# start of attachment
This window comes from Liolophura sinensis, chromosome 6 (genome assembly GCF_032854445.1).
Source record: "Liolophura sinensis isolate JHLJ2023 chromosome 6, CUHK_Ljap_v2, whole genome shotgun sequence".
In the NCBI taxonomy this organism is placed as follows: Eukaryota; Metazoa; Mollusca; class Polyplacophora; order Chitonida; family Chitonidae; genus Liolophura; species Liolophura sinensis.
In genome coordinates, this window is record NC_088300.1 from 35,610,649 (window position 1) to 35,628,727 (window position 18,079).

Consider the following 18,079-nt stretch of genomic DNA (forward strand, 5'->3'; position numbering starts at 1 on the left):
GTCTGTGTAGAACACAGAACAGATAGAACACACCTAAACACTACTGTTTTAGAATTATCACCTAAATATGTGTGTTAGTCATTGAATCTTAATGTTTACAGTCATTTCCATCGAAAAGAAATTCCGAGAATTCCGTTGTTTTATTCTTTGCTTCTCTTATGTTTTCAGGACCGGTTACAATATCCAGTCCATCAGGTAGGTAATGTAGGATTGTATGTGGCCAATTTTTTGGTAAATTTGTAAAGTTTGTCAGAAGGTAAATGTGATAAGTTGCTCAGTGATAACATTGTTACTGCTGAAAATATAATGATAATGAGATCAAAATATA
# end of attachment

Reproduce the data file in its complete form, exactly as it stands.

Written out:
This window comes from Liolophura sinensis, chromosome 6 (genome assembly GCF_032854445.1).
Source record: "Liolophura sinensis isolate JHLJ2023 chromosome 6, CUHK_Ljap_v2, whole genome shotgun sequence".
In the NCBI taxonomy this organism is placed as follows: Eukaryota; Metazoa; Mollusca; class Polyplacophora; order Chitonida; family Chitonidae; genus Liolophura; species Liolophura sinensis.
In genome coordinates, this window is record NC_088300.1 from 35,610,649 (window position 1) to 35,628,727 (window position 18,079).

Consider the following 18,079-nt stretch of genomic DNA (forward strand, 5'->3'; position numbering starts at 1 on the left):
GTCTGTGTAGAACACAGAACAGATAGAACACACCTAAACACTACTGTTTTAGAATTATCACCTAAATATGTGTGTTAGTCATTGAATCTTAATGTTTACAGTCATTTCCATCGAAAAGAAATTCCGAGAATTCCGTTGTTTTATTCTTTGCTTCTCTTATGTTTTCAGGACCGGTTACAATATCCAGTCCATCAGGTAGGTAATGTAGGATTGTATGTGGCCAATTTTTTGGTAAATTTGTAAAGTTTGTCAGAAGGTAAATGTGATAAGTTGCTCAGTGATAACATTGTTACTGCTGAAAATATAATGATAATGAGATCAAAATATA